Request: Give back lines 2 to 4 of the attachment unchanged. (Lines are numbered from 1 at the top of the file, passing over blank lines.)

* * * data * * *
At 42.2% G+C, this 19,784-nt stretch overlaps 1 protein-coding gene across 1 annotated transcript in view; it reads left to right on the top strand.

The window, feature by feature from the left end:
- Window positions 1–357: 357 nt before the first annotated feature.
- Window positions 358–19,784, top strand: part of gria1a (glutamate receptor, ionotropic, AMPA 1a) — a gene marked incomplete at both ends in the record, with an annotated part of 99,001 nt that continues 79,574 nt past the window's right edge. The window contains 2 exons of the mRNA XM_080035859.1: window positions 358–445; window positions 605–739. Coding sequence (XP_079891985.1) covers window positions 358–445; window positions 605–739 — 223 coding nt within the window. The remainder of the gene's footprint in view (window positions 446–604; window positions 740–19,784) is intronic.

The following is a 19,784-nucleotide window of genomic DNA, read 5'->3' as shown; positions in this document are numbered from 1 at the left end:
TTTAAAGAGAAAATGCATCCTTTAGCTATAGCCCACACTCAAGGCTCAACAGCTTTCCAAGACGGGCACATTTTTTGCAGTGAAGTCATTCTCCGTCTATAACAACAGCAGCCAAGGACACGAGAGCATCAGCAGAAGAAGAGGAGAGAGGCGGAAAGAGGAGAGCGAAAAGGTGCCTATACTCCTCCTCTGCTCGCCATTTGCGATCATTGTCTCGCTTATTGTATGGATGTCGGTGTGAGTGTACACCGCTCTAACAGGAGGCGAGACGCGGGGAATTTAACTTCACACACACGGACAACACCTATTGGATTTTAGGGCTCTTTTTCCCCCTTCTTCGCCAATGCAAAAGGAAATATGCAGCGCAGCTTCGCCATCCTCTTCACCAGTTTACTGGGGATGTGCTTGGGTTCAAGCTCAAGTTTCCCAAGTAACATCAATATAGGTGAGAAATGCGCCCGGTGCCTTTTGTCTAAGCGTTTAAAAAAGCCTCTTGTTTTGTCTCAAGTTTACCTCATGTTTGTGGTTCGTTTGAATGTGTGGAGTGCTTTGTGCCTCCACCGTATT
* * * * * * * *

The window, feature by feature from the left end:
- Window positions 1–357: 357 nt before the first annotated feature.
- Window positions 358–19,784, top strand: part of gria1a (glutamate receptor, ionotropic, AMPA 1a) — a gene marked incomplete at both ends in the record, with an annotated part of 99,001 nt that continues 79,574 nt past the window's right edge. The window contains 2 exons of the mRNA XM_080035859.1: window positions 358–445; window positions 605–739. Coding sequence (XP_079891985.1) covers window positions 358–445; window positions 605–739 — 223 coding nt within the window. The remainder of the gene's footprint in view (window positions 446–604; window positions 740–19,784) is intronic.